7. Update requests on installations do adhere to the ACL defined on the installation, but Delete requests are master-key-only. For more information about how installations work, check out the installations section of the REST guide.

Data Integrity in Cloud Code

For most apps, care around keys, class-level permissions, and object-level ACLs are all you need to keep your app and your users' data safe. Sometimes, though, you'll run into an edge case where they aren't quite enough. For everything else, there's Cloud Code.

Cloud Code allows you to upload JavaScript to Parse's servers, where we will run it for you. Unlike client code running on users' devices that may have been tampered with, Cloud Code is guaranteed to be the code that you've written, so it can be trusted with more responsibility.

One particularly common use case for Cloud Code is preventing invalid data from being stored. For this sort of situation, it's particularly important that a malicious client not be able to bypass the validation logic.

To create validation functions, Cloud Code allows you to implement a beforeSave trigger for your class. These triggers are run whenever an object is saved, and allow you to modify the object or completely reject a save. For example, this is how you create a Cloud Code beforeSave trigger to make sure every user has an email address set:

Parse.Cloud.beforeSave(Parse.User, function(request, response) {
  var user = request.object;
  if (!user.get("email")) {
    response.error("Every user must have an email address.");
  } else {

Our Cloud Code guide provides instructions on how to upload this trigger to our servers.

Validations can lock down your app so that only certain values are acceptable. You can also use afterSave validations to normalize your data (e.g. formatting all phone numbers or currency identically). You get to retain most of the productivity benefits of accessing Parse data directly from your client applications, but you can also enforce certain invariants for your data on the fly.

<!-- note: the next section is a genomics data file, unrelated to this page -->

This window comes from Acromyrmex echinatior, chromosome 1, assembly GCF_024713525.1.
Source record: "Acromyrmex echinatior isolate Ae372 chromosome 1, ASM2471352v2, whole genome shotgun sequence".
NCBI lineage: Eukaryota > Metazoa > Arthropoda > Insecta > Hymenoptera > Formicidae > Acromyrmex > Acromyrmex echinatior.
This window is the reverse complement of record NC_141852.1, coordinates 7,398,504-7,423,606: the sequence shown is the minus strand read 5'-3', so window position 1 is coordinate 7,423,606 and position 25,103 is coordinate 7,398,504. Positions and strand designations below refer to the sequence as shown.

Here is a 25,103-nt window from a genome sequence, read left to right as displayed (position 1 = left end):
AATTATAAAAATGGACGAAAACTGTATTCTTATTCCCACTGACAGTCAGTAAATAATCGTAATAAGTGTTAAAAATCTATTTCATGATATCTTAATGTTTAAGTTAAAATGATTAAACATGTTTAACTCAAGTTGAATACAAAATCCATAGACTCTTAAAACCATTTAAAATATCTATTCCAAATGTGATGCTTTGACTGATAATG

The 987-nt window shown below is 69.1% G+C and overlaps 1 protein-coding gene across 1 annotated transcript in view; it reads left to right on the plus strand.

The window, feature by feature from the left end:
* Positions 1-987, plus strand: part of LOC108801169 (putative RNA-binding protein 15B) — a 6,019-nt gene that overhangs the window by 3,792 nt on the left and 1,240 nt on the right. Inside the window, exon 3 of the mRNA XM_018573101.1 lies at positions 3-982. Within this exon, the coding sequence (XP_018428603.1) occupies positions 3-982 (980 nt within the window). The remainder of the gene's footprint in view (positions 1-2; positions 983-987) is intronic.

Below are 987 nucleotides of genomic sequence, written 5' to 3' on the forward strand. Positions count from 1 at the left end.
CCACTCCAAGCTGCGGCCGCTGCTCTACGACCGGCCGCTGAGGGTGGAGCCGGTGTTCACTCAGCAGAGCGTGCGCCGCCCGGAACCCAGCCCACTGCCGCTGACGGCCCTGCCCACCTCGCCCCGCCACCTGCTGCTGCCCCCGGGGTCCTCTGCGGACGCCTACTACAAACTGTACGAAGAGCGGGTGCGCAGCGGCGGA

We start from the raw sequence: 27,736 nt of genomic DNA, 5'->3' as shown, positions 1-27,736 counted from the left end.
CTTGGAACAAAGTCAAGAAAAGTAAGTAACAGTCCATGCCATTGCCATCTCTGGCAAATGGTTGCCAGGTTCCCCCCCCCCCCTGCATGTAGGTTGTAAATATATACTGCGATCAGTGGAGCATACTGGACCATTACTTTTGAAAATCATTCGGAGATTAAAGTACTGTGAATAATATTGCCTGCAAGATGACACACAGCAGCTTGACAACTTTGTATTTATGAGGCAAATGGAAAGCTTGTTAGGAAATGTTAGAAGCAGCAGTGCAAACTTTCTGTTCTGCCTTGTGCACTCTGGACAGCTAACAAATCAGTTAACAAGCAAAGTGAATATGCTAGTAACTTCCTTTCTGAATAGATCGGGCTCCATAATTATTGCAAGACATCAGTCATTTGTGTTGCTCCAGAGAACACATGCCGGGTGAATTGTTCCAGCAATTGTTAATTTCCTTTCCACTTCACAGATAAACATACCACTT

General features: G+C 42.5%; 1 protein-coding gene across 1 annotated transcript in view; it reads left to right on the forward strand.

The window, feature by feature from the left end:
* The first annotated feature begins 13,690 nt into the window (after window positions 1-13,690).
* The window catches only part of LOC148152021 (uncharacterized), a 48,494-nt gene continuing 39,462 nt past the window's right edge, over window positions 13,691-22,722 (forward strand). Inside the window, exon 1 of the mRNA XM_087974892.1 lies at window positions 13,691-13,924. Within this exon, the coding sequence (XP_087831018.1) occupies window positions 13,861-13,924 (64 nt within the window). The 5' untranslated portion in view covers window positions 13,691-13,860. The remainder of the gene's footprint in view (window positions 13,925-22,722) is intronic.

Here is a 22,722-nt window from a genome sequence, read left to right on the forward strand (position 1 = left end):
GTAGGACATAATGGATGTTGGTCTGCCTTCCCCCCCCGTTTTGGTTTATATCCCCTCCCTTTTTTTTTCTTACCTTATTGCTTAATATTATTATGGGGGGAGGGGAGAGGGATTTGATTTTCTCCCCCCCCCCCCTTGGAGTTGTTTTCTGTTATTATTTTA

Common scenarios that warrant validation include:

  • Making sure phone numbers have the right format
  • Sanitizing data so that its format is normalized
  • Making sure that an email address looks like a real email address
  • Requiring that every user specifies an age within a particular range
  • Not letting users directly change a calculated field
  • Not letting users delete specific objects unless certain conditions are met

Implementing Business Logic in Cloud Code

While validation often makes sense in Cloud Code, there are likely certain actions that are particularly sensitive, and should be as carefully guarded as possible. In these cases, you can remove permissions or the logic from clients entirely and instead funnel all such operations to Cloud Code functions.

When a Cloud Code function is called, it can invoke the useMasterKey function to gain the ability to modify user data. With the master key, your Cloud Code function can override any ACLs and write data. This means that it'll bypass all the security mechanisms you've put in place in the previous sections.